Jones was born in Wales, about one mile from Cardiff Arms Park, and watched rugby for a good part of his life. The first time that he watched athletics was in 1958 at the Cardiff Empire Games. His father took him and he can still remember all the results of the events. He came to New Zealand in 1965, and played rugby for Marist. Coming from Wales has earned him the nickname Taffy.
The coaching course held in Auckland in 1996 with Klaus Bartoneitz which Jones attended, has had a great affect on Jones as a coach. “Klaus was a great coach. I kept all the material from that, it was one of the best coaching courses I have ever seen for athletics coaching in NZ. Klaus gave us all literature and video tapes. The videos were self explanatory - you just had to watch them. Klaus was a big influence for me - I’ve never seen a coach in any other sport as good as him.”
He thinks that experience is more important than courses, and doesn’t think he could get any better than what Klaus gave in that course back in 1996. “Once you’ve been to a coaching course you start looking for the things you don’t know, and how to solve problems. Basically if there’s a problem it’s normally the coach who has to sort it out – specially with younger athletes. Coaching younger athletes is the hardest. At 13 to 14 years old, that’s the age to be coached. You may not be the most scientific of coaches but you’ve got to be able to show the younger athletes, how to do it.”
He finds the internet a valuable tool for video and other written information. He says “There’s more information about sport there than anywhere else.”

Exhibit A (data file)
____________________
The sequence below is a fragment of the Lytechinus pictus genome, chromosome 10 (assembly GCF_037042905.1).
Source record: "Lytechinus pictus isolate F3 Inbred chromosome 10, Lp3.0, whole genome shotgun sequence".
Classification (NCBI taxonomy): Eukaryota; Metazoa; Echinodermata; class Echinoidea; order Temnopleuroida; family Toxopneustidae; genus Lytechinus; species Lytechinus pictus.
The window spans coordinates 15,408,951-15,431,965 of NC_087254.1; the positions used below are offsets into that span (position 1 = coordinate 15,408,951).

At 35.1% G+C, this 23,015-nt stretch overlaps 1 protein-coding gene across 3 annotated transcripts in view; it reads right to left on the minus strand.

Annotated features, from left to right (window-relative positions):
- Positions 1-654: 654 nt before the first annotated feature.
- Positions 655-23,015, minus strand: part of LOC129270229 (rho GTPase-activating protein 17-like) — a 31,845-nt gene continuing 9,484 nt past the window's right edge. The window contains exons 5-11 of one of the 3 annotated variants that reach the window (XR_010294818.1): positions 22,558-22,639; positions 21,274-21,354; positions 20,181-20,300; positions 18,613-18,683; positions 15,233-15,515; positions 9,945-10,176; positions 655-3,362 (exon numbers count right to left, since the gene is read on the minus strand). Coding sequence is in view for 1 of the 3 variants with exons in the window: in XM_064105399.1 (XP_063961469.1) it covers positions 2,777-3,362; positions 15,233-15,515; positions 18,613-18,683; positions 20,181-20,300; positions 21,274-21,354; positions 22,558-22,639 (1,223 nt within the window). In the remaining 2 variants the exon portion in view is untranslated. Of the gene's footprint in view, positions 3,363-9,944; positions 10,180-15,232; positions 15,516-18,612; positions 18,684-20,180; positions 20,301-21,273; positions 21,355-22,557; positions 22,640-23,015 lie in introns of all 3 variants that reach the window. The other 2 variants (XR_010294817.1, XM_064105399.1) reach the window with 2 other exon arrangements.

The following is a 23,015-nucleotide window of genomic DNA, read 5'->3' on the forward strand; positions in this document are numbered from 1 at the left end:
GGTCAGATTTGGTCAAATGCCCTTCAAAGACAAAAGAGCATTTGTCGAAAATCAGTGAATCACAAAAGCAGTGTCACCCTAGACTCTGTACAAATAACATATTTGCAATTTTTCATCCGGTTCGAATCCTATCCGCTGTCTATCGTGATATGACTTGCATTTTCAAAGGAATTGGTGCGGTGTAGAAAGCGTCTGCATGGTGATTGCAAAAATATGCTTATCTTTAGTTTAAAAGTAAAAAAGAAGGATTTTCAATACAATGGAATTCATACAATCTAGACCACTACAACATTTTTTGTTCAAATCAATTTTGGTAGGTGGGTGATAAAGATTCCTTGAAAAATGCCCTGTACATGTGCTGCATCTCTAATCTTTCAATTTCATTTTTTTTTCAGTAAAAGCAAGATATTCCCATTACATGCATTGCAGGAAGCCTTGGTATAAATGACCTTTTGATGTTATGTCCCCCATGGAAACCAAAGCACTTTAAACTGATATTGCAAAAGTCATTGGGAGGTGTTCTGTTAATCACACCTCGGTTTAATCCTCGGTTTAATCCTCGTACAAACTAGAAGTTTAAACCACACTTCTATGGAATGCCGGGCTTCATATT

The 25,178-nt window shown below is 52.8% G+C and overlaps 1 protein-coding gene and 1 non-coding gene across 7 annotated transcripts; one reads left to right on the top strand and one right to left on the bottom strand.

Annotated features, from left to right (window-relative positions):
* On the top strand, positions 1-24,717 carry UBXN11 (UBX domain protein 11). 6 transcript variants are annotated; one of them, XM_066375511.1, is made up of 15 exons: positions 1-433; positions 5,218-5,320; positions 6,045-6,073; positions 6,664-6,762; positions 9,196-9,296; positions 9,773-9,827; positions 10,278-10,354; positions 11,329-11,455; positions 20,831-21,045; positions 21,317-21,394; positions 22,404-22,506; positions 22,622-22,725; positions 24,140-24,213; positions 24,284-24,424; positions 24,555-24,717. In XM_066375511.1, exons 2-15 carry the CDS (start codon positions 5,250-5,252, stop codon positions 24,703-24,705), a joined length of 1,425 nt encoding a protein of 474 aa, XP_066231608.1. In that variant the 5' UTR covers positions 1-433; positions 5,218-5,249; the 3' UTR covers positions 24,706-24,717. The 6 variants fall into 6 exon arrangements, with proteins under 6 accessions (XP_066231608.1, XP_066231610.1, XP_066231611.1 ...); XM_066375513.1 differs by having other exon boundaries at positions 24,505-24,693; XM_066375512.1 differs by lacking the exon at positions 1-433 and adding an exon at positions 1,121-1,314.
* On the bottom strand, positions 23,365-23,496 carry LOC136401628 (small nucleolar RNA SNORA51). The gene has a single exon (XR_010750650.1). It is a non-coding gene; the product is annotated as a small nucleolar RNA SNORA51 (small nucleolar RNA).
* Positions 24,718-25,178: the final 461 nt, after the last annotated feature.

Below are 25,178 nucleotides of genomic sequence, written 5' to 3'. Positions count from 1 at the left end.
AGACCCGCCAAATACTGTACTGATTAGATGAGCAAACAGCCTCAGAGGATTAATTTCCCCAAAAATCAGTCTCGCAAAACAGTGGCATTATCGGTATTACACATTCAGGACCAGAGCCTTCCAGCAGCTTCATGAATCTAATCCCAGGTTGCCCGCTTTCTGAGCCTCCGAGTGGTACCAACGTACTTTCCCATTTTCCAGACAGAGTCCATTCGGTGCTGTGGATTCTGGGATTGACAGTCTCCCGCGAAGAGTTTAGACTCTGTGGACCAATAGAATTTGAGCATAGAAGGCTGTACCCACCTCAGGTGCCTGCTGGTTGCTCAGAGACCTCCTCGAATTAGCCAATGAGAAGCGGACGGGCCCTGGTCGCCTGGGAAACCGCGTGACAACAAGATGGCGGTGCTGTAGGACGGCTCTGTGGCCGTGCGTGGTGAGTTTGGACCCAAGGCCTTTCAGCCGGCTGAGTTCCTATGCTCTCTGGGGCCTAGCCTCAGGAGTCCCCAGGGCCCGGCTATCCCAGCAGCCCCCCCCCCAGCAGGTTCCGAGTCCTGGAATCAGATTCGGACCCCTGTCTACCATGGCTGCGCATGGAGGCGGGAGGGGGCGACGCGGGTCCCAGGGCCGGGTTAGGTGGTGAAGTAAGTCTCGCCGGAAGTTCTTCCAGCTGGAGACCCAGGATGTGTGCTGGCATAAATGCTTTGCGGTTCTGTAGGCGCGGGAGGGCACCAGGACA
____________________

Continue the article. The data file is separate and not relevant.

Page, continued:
Even though he has a really good eye for spotting a thrower’s technique, videoing is one of Jones’s tools. He tapes his athletes training sessions as well as their competitions. He has tapes of all the world class throwers (javelin, discus, hammer and shot put). He goes through them methodically frame by frame and compares the footage with Ryan’s footage. This means two TV’s and two VCR’s side by side - they learn from looking at what the top thrower does.
Jones has a gym at home with weights which his athletes use. If you are coaching the throws you need to know everything about Olympic lifting as well as the four throws. You also need to be able to coach sprints and you need to know all the sprint drills.
He’s keen to see a weight room at the local track at Newtown Park. He is also keen to see a track and field facility at Porirua go ahead. Throwing athletes need a weight lifting room at the track so that they can do the lifts and then go out and do the throws.
He says “A coach shouldn’t be one-dimensional, he or she should be able to coach anything.”
He thinks that you should know all the necessities for coaching and if you had to coach netball, you should be able to adapt. The coach needs to be accessible all the time and there needs to be a love relationship between the coach and the athlete. Sometimes the coach may be even more important that the parents - it’s almost a 24 hour job.
Jones loves what he does so much that he even drives his athletes around in his taxi; he says that the taxi job is quite flexible. He even carries the coaching gear in the taxi. “I love watching throwing, to me it’s exciting. I wouldn’t still be coaching otherwise.”